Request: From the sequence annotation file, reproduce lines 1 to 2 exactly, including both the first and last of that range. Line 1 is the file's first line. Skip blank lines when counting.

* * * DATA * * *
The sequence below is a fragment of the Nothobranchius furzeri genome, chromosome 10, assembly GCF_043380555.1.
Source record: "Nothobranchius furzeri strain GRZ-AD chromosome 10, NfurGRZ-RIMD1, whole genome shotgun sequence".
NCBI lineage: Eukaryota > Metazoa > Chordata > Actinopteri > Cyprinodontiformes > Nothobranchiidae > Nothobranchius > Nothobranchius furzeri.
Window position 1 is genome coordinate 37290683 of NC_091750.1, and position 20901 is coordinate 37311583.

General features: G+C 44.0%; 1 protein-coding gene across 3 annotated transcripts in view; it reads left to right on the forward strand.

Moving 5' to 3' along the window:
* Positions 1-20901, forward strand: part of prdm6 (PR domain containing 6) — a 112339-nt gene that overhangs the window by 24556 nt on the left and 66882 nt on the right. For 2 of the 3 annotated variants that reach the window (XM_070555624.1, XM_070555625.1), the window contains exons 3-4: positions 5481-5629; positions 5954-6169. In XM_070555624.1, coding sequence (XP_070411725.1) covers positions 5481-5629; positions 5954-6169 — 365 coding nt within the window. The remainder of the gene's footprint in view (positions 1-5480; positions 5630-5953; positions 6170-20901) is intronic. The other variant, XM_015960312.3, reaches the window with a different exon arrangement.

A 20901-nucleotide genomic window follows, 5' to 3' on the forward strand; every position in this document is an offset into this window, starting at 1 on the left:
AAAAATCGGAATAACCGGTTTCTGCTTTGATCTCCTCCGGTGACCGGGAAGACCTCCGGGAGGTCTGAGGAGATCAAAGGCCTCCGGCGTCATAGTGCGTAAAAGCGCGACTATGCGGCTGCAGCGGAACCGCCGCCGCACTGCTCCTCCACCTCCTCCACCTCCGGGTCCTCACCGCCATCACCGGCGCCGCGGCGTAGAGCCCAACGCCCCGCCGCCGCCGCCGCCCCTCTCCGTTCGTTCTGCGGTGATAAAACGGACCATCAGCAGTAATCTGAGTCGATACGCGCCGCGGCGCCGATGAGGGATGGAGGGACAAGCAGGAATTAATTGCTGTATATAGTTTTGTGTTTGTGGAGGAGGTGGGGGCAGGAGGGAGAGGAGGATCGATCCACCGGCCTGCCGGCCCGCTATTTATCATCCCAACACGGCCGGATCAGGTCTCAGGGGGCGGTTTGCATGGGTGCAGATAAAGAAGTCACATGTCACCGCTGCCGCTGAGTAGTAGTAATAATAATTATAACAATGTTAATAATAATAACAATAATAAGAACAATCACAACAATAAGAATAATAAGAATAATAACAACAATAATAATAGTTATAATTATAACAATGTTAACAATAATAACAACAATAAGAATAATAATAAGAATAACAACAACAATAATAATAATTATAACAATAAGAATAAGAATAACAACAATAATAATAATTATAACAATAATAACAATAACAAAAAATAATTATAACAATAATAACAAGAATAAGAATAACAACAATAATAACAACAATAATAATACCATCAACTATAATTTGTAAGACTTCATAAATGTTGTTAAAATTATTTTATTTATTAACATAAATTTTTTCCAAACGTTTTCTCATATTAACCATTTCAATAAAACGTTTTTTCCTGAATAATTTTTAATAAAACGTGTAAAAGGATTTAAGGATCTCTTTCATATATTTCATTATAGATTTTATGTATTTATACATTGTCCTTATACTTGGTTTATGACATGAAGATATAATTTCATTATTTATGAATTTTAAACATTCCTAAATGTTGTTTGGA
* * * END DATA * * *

The sequence below is a fragment of the Nothobranchius furzeri genome, chromosome 10, assembly GCF_043380555.1.
Source record: "Nothobranchius furzeri strain GRZ-AD chromosome 10, NfurGRZ-RIMD1, whole genome shotgun sequence".